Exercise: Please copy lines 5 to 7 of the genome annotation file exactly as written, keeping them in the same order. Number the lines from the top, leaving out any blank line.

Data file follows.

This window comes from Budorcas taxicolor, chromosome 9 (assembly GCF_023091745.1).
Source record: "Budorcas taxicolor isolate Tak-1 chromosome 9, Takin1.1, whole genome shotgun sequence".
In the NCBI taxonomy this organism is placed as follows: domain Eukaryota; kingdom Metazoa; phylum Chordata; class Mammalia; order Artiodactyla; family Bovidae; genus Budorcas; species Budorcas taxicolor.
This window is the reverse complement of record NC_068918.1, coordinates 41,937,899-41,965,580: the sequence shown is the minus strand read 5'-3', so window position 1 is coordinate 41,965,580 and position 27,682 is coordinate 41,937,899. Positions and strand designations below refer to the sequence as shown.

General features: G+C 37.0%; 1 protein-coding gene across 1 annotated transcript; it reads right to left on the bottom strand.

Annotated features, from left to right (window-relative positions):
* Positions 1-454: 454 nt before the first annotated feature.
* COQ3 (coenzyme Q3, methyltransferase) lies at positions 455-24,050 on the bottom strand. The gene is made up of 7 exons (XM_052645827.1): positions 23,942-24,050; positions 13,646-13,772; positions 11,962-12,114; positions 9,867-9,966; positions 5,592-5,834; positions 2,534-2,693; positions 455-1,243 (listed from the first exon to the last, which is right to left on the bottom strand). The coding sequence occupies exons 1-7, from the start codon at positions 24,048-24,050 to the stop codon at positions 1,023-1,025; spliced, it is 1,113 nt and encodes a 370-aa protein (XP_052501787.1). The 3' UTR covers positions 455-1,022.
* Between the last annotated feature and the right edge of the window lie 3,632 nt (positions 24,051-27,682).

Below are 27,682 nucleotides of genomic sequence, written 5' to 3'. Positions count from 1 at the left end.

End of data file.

General features: G+C 37.0%; 1 protein-coding gene across 1 annotated transcript; it reads right to left on the bottom strand.

Annotated features, from left to right (window-relative positions):
* Positions 1-454: 454 nt before the first annotated feature.